Through the non-standard option -k the program does not stop after the first hit found, but looks for other matching patterns. The -r option, which is available in some versions, causes the unprintable new line character to be displayed in its raw form rather than in its octal representation.
$ file compressed.gz compressed.gz: gzip compressed data, deflated, original filename, `compressed', last modified: Thu Jan 26 14:08:23 2006, os: Unix
$ file -i compressed.gz # (on Linux) compressed.gz: application/x-gzip; charset=binary
$ file data.ppm data.ppm: Netpbm PPM "rawbits" image data
$ file /bin/cat /bin/cat: Mach-O universal binary with 2 architectures /bin/cat (for architecture ppc7400): Mach-O executable ppc /bin/cat (for architecture i386): Mach-O executable i386
$ file /usr/bin/vi /usr/bin/vi: symbolic link to vim
Identifying symbolic links is not available on all platforms and will be dereferenced if -L is passed or POSIXLY_CORRECT is set.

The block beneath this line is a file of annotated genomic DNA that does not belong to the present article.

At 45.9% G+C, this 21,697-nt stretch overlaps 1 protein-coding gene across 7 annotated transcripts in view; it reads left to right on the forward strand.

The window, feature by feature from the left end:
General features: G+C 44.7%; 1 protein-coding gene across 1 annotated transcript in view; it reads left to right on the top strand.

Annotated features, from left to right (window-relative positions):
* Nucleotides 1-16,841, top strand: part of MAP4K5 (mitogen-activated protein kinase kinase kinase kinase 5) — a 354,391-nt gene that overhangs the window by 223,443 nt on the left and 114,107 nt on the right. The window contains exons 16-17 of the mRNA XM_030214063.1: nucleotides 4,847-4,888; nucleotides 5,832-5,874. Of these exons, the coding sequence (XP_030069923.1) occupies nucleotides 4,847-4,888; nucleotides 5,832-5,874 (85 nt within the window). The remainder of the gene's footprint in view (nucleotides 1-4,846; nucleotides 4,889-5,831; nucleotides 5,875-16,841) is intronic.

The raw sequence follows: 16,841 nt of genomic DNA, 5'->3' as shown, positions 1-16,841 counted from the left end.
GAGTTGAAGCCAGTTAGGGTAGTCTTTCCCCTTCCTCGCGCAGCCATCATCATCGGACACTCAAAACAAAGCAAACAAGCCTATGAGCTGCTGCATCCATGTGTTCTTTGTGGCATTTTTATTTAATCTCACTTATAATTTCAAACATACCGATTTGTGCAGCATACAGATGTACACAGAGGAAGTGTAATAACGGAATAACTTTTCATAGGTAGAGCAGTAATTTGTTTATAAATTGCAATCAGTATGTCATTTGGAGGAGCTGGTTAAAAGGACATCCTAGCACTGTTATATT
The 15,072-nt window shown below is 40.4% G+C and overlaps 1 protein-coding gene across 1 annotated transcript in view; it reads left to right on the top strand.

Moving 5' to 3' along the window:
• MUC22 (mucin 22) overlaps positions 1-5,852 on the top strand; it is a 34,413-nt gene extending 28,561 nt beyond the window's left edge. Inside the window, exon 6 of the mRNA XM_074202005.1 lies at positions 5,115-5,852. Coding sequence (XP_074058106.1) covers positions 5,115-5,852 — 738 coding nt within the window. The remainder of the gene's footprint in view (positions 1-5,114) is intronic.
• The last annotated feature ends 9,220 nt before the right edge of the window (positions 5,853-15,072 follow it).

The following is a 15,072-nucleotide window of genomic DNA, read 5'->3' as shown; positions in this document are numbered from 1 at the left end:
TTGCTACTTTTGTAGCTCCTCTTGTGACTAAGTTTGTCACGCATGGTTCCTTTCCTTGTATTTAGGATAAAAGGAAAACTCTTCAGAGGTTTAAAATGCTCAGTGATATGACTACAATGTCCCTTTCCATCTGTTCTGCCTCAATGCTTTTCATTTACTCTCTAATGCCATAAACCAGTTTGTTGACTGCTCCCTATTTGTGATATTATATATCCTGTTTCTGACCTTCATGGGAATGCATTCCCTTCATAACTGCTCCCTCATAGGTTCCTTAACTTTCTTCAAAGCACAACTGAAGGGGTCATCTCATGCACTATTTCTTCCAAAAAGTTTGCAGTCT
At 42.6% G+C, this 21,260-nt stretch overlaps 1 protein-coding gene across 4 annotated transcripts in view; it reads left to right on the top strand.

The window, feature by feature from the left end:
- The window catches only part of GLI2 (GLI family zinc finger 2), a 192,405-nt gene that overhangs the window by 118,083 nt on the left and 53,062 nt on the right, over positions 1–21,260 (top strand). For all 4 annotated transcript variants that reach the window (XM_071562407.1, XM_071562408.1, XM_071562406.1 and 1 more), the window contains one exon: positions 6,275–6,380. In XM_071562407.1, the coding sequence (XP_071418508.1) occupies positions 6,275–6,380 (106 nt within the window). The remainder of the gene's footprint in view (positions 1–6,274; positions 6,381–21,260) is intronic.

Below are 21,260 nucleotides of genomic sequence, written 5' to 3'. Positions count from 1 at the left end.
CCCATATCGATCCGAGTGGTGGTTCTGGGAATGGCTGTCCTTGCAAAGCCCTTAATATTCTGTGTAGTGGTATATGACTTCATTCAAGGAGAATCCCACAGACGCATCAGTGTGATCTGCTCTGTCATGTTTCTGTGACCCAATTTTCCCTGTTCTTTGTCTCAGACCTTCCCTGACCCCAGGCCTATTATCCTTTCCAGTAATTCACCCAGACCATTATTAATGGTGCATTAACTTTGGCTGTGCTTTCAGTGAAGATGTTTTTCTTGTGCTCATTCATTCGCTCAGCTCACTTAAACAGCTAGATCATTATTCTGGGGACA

As of version 4.00 of the Ian Darwin/Christos Zoulas version of
file, the functionality of
file is incorporated into a
libmagic library that is accessible via C (and C-compatible) linking;
file is implemented using that library.
- ^ "Source of the UNIX V4 "file" man page". Archived from the original on 2019-12-10. Retrieved 2022-03-13.
- ^ The early history of this program is recorded in its private CVS repository; see  Archived 2017-04-01 at the Wayback Machine the log of the main program